The sample should be representative of the population to ensure that the findings can be generalized. Researchers need to carefully consider the characteristics and demographics of the population when selecting participants to create a sample that precisely reflects the large population.

Sampling bias

Sampling bias refers to when the sample is not representative of the larger population, thus leading to distortion or an inaccurate representation of the study findings. Therefore, researchers should be conscious of potential sources of bias and take steps to minimize or account for them.

In a nutshell, sampling theory in nursing research is important since it ensures the research findings are valid, reliable, and applicable to the target population. By using suitable sampling methods, nursing researchers can enhance the quality and generalization of their study findings, thus contributing to evidence-based nursing practice.

When to Use Sampling Theory in Nursing Research

In nursing research, sampling theory is used by researchers whenever they want to draw conclusions about larger populations based on data gathered from a smaller sample. Well, what are some of the situations when sampling theory is used in nursing research:


Often, nursing researchers aim to generalize their findings to a larger population. So, by selecting a representative sample as per suitable sampling methods, researchers can make inferences about the entire population. For instance, if research aims to investigate the effectiveness of a nursing intervention for a specific condition, the outcome can be generalized to the broader population of patients with that condition.

Limited resources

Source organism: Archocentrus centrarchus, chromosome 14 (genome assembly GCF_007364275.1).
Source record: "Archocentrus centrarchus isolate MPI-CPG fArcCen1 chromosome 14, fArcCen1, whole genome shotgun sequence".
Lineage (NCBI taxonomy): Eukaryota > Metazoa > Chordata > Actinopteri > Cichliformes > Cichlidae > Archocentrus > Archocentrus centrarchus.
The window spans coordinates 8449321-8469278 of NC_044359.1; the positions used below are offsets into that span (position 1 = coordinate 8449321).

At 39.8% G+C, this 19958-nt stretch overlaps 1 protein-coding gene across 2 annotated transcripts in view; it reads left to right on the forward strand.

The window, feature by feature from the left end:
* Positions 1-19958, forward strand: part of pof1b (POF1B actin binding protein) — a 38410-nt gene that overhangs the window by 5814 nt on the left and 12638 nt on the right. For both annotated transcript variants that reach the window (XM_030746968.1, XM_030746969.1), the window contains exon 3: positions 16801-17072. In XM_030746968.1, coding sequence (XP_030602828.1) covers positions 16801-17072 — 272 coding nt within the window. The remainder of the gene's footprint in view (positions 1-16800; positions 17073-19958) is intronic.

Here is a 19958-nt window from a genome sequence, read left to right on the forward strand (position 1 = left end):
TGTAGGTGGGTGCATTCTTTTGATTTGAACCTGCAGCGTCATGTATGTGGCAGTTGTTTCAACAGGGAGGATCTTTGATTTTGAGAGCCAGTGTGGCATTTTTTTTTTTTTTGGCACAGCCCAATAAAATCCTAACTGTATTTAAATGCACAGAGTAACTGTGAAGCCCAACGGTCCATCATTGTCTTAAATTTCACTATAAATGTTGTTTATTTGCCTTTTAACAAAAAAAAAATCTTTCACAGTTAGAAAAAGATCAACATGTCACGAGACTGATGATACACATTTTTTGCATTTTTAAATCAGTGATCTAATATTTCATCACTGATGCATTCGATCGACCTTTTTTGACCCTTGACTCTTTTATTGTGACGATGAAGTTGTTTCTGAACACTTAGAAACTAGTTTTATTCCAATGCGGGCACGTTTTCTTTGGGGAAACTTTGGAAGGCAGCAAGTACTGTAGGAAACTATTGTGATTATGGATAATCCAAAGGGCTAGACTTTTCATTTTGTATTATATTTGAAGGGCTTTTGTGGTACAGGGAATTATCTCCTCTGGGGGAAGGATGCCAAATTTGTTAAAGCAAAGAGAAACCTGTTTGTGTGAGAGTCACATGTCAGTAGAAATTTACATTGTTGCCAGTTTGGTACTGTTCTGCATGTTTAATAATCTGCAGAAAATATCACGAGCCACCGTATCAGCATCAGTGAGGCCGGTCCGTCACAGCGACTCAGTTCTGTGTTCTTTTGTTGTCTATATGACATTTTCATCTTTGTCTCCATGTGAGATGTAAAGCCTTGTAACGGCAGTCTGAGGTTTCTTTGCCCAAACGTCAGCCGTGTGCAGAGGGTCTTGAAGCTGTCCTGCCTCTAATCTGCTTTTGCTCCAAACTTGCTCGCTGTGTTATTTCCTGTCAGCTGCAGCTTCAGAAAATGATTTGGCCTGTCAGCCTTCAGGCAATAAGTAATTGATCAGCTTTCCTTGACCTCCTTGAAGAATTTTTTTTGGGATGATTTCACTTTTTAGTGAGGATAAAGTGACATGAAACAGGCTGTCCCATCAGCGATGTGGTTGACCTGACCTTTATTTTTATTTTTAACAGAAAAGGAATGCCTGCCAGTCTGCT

Essentially, researching an entire population may be impractical or unfeasible due to limitations like time, cost, or logistics. However, sampling theory allows researchers to choose a smaller, manageable sample that still offers meaningful insights into the research question. As such, researchers can make efficient use of accessible resources and conduct research within realistic constraints.

Ethical considerations

In some situations, it may not be ethically appropriate or feasible to include the entire population in a research study. For instance, research involving vulnerable populations or invasive procedures may require researchers to select a smaller sample to minimize risks and ensure participant safety. Moreover, the sampling theory helps researchers to choose an appropriate sample size and sampling method that balances scientific rigor with ethical considerations.

Statistical analysis

Sampling theory is closely linked to statistical analysis. With the use of suitable sampling methods, researchers can apply statistical tests, and inferential statistics, and calculate confidence intervals to draw valid conclusions for the sample data. Therefore, researchers can quantify the level of confidence in their findings and make statistical inferences about the population parameters.

Research design

Sampling theory is an essential part of research design. Researchers need to consider the target population, research objectives, available resources, and practical constraints when determining the sampling strategy. As such, the choice of sampling method and sample size directly influences the study’s validity, reliability, and generalization.

In a nutshell, sampling theory is used in nursing research, especially when researchers want to select a representative sample from a large population to draw valid conclusions and make generalizations. The sampling theory is useful, especially when research resources are limited, ethical concerns come into play, or statistical analysis and research design need a smaller sample for practical reasons.

In case you face any difficulty applying sampling theory in nursing research you can seek help from our DNP capstone project writers for assistance any time of the day.

Methods of Sampling in Sampling Theory in Nursing Research

Sampling is a crucial aspect of nursing research that enables researchers to gather representative data from a larger population. By picking a subset of individuals or units from a target population, researchers can draw inferences and make generalizations about the large group.